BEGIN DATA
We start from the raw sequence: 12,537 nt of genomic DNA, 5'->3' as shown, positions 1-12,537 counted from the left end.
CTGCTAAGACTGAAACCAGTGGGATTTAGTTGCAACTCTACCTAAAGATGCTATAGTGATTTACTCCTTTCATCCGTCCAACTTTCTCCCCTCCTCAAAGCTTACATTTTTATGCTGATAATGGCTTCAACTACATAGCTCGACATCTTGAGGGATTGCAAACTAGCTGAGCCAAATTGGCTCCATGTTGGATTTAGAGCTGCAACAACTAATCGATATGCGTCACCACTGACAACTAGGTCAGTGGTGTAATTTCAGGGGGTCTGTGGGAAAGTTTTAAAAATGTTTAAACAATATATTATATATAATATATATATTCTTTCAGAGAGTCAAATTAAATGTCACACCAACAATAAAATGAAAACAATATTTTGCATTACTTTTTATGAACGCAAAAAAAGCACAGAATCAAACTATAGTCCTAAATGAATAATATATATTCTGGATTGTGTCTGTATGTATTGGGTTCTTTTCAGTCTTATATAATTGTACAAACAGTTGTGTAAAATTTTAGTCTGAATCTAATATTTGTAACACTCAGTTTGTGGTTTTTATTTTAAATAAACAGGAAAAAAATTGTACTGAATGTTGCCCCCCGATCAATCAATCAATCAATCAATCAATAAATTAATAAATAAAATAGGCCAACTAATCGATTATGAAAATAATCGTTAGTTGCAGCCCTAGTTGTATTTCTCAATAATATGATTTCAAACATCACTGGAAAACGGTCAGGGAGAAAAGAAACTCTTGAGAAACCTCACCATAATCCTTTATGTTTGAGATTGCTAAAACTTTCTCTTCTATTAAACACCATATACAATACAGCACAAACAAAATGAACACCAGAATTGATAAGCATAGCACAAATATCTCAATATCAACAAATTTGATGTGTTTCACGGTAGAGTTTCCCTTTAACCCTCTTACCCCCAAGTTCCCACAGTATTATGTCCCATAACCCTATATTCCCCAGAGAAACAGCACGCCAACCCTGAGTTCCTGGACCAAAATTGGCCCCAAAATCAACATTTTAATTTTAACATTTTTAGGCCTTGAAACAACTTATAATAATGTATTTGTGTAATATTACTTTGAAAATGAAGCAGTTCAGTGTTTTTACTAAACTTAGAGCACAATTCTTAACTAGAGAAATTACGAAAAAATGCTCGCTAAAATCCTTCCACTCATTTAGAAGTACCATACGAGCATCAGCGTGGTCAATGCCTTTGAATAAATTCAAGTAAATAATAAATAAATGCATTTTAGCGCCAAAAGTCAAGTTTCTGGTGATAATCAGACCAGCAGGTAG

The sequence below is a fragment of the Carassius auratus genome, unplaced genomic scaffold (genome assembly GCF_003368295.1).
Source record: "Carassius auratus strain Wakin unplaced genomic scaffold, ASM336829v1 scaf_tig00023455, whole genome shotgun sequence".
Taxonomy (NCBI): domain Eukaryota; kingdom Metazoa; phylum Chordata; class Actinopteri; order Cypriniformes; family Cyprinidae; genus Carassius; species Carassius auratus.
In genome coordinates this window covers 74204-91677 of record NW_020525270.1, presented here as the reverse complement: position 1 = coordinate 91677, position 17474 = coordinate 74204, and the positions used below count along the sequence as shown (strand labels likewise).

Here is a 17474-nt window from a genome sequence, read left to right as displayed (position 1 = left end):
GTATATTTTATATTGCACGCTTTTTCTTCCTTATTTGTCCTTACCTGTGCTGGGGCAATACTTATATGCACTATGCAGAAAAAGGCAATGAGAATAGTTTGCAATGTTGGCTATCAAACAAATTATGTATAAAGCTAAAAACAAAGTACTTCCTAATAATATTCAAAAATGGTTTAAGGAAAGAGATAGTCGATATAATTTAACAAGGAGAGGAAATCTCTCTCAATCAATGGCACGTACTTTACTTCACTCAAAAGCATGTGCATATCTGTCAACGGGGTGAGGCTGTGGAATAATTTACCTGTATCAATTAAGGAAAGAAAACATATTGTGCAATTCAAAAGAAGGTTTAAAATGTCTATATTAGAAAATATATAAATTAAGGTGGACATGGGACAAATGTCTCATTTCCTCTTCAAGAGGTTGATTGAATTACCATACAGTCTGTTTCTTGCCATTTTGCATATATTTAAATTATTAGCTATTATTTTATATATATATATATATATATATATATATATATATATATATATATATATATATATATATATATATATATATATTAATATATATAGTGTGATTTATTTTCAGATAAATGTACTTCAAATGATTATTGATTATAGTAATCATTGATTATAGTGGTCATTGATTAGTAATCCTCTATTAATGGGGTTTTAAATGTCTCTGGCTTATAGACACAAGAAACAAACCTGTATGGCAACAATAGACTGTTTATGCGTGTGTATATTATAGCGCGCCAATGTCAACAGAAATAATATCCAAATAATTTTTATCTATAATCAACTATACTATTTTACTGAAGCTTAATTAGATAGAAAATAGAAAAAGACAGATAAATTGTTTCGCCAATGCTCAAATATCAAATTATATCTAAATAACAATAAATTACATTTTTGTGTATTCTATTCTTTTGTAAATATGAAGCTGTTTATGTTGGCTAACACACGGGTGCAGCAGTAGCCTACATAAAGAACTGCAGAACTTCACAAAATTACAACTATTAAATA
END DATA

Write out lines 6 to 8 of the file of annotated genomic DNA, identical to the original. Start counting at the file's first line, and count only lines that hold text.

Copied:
In genome coordinates this window covers 74204-91677 of record NW_020525270.1, presented here as the reverse complement: position 1 = coordinate 91677, position 17474 = coordinate 74204, and the positions used below count along the sequence as shown (strand labels likewise).

Here is a 17474-nt window from a genome sequence, read left to right as displayed (position 1 = left end):
GTATATTTTATATTGCACGCTTTTTCTTCCTTATTTGTCCTTACCTGTGCTGGGGCAATACTTATATGCACTATGCAGAAAAAGGCAATGAGAATAGTTTGCAATGTTGGCTATCAAACAAATTATGTATAAAGCTAAAAACAAAGTACTTCCTAATAATATTCAAAAATGGTTTAAGGAAAGAGATAGTCGATATAATTTAACAAGGAGAGGAAATCTCTCTCAATCAATGGCACGTACTTTACTTCACTCAAAAGCATGTGCATATCTGTCAACGGGGTGAGGCTGTGGAATAATTTACCTGTATCAATTAAGGAAAGAAAACATATTGTGCAATTCAAAAGAAGGTTTAAAATGTCTATATTAGAAAATATATAAATTAAGGTGGACATGGGACAAATGTCTCATTTCCTCTTCAAGAGGTTGATTGAATTACCATACAGTCTGTTTCTTGCCATTTTGCATATATTTAAATTATTAGCTATTATTTTATATATATATATATATATATATATATATATATATATATATATATATATATATATATATATATATATATATATTAATATATATAGTGTGATTTATTTTCAGATAAATGTACTTCAAATGATTATTGATTATAGTAATCATTGATTATAGTGGTCATTGATTAGTAATCCTCTATTAATGGGGTTTTAAATGTCTCTGGCTTATAGACACAAGAAACAAACCTGTATGGCAACAATAGACTGTTTATGCGTGTGTATATTATAGCGCGCCAATGTCAACAGAAATAATATCCAAATAATTTTTATCTATAATCAACTATACTATTTTACTGAAGCTTAATTAGATAGAAAATAGAAAAAGACAGATAAATTGTTTCGCCAATGCTCAAATATCAAATTATATCTAAATAACAATAAATTACATTTTTGTGTATTCTATTCTTTTGTAAATATGAAGCTGTTTATGTTGGCTAACACACGGGTGCAGCAGTAGCCTACATAAAGAACTGCAGAACTTCACAAAATTACAACTATTAAATA